AUTUMN-PLANTED onions are easy to cultivate, give a good harvest and keep your soil productive in winter – so why don’t more gardeners grow them?
It’s probably because many people shut up shop in October. That’s a shame, because once planted, sets are a doddle to look after – leave them to it.
A set is an immature onion, easier to grow and less prone to disease, but more prone to bolting (setting seed if weather conditions are bad) – buy heat-treated varieties to prevent this.
If your soil is very heavy and prone to waterlogging, it’s best to plant onions in spring, or grow in raised beds.
Choose an open, sunny site and well-drained, non-acidic soil (below pH6.5). If you do have acid soil, apply lime in autumn and winter.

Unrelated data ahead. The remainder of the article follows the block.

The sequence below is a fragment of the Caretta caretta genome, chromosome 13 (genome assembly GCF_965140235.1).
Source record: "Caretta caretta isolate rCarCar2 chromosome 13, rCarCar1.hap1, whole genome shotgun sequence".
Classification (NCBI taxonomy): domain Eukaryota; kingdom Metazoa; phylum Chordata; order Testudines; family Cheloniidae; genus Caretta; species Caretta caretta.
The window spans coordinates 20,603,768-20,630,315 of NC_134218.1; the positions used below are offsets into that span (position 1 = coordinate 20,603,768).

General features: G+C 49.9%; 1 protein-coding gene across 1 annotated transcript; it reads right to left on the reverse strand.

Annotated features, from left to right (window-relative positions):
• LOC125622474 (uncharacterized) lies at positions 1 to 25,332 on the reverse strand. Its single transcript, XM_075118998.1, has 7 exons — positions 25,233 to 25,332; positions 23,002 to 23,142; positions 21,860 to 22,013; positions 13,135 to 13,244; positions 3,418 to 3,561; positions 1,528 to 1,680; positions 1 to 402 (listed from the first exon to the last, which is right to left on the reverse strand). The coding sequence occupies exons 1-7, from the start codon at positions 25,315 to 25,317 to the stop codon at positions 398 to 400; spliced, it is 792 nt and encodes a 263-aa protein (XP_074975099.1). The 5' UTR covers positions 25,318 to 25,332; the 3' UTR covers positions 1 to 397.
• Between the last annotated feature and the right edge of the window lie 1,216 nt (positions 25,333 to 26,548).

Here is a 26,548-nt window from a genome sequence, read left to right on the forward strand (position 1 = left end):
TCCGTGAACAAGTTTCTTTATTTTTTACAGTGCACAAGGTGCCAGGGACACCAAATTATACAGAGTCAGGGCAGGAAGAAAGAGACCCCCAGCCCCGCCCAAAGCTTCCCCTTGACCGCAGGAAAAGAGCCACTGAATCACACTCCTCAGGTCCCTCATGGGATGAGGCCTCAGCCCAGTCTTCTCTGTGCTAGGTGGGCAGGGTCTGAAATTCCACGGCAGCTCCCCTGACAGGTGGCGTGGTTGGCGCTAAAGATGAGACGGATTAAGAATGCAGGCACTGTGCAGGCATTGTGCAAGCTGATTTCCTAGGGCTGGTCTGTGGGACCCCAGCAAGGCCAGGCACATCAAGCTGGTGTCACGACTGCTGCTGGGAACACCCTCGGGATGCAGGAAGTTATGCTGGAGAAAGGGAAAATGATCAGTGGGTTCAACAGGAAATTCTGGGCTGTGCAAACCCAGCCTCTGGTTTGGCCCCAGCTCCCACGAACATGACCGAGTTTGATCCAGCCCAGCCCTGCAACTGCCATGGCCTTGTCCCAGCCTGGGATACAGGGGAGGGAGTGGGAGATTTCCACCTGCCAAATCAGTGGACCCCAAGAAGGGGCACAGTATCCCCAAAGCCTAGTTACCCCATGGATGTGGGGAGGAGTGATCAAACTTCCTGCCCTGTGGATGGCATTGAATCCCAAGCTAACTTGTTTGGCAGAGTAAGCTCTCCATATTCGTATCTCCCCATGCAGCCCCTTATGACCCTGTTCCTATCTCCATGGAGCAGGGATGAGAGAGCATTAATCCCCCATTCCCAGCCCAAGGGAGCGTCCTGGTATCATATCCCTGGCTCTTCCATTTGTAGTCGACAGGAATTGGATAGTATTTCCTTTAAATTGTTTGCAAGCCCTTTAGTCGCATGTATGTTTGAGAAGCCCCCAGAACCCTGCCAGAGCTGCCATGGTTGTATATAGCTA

Enrich the soil with plenty of organic matter, but avoid using fresh manure.
When planting, apply 35g per sq m (1oz per sq yd) of Growmore or specialist onion fertiliser. If you don’t have any organic matter (compost, etc), double the amount.
Place each set with the growing tip peeking out - cover with netting if you have a problem with birds pulling them out of the ground. Firm in and water. Don’t plant if the ground is waterlogged or frozen.
Apply a nitrogen-rich fertiliser such as sulphate of ammonia or dry poultry manure at the rate of 35g per sq m (1oz per sq yd) in late winter to boost growth and suppress bolting.
Plants must be growing strongly by late spring as the lengthening days trigger the formation of bulbs.
As the foliage casts little shade, onions can be overtaken by weeds. Don’t use a hoe, as this can damage the bulbs - you’ll have to hand weed, I’m afraid.
Water every 14 days during dry spells, but avoid overhead irrigation that encourages fungal diseases. Bulbs should be ready June-July.
Planting time (sets): Sept-Nov
Harvesting time: midsummer
Planting distance: 5-10cm (2-4ins) apart
Aspect and soil: Full sun, well-drained soil, avoid acid soils
Recommended varieties: Red Cross, Senshyu, Shakespeare, Electric, T&M’s first Early, Tornado, Radar, Troy.